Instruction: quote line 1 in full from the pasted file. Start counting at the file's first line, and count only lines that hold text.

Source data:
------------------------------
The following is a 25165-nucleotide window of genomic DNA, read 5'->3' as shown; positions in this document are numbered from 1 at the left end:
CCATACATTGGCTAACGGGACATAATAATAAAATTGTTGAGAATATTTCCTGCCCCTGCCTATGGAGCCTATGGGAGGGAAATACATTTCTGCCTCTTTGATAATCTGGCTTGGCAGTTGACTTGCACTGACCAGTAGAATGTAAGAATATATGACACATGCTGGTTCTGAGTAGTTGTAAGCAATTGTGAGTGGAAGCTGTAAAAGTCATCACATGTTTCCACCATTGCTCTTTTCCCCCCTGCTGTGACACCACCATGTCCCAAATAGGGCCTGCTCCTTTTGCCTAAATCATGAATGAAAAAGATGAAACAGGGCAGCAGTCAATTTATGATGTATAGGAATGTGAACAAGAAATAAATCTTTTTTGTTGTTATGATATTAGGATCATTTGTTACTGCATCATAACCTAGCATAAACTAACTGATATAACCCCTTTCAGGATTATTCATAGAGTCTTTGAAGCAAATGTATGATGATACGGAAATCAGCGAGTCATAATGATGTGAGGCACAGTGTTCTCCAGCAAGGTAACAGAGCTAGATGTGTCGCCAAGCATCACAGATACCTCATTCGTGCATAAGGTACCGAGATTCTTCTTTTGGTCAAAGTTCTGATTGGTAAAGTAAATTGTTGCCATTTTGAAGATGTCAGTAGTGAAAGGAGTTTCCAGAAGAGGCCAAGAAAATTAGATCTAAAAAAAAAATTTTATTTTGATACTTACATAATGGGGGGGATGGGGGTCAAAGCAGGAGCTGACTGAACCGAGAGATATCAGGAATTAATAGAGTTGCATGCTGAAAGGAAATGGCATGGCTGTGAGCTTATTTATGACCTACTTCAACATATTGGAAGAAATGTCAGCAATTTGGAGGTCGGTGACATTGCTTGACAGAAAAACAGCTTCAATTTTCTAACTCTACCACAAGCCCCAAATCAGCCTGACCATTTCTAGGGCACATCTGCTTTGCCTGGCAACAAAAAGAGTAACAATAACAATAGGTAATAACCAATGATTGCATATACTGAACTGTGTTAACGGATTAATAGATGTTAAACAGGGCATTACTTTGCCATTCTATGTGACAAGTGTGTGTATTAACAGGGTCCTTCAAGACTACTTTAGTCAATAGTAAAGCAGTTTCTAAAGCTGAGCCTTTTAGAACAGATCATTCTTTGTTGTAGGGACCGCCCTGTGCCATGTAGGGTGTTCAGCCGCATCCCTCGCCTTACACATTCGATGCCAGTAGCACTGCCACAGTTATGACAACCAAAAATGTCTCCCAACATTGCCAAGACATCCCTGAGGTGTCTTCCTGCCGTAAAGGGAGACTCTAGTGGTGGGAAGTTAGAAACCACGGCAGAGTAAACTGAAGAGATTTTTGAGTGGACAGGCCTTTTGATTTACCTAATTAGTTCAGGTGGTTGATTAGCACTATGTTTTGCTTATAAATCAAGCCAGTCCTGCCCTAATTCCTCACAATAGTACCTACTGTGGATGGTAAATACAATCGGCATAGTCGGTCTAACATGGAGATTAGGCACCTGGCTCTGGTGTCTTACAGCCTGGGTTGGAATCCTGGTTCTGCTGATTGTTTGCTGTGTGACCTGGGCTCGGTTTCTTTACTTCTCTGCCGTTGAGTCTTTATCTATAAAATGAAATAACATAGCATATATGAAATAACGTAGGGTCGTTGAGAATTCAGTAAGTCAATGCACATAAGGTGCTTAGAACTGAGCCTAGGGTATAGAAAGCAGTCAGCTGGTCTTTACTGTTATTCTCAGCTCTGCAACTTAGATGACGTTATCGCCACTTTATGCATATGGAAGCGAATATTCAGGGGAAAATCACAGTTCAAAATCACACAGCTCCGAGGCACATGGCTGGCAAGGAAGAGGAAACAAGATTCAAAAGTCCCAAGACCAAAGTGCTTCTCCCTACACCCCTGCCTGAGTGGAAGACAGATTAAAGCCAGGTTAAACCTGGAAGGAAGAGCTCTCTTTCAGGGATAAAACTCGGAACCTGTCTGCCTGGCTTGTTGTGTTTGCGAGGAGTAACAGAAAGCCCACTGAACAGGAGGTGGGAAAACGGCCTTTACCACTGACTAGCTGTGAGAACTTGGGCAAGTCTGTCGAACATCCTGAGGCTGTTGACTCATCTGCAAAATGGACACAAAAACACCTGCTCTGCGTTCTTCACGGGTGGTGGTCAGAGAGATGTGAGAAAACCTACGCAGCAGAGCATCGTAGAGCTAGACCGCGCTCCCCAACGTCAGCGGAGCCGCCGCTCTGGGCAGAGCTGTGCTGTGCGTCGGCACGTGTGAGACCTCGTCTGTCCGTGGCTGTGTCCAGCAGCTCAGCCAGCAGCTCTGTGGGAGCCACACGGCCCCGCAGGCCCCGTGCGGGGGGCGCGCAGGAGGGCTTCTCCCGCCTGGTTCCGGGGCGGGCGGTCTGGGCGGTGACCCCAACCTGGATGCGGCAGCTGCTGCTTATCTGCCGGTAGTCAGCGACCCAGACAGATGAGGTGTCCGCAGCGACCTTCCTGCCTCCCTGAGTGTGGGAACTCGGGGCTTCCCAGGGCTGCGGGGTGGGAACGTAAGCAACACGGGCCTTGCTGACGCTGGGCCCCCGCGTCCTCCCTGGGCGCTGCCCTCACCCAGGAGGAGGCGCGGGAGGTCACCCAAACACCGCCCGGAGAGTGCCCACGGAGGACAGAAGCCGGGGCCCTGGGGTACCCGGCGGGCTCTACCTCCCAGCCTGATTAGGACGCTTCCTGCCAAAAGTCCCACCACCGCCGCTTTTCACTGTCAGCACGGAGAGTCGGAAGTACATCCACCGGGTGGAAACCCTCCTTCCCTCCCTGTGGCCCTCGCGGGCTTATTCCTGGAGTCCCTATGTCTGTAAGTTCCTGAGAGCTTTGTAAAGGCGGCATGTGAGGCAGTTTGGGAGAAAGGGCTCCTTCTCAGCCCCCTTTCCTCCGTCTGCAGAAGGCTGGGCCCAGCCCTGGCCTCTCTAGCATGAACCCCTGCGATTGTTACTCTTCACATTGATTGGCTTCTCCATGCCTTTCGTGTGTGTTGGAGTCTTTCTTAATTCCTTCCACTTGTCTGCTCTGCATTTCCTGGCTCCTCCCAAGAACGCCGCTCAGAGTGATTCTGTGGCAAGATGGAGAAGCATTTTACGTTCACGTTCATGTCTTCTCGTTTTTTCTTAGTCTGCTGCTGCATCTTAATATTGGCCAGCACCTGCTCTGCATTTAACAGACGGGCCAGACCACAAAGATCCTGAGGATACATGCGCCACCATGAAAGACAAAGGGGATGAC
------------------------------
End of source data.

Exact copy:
The following is a 25165-nucleotide window of genomic DNA, read 5'->3' as shown; positions in this document are numbered from 1 at the left end: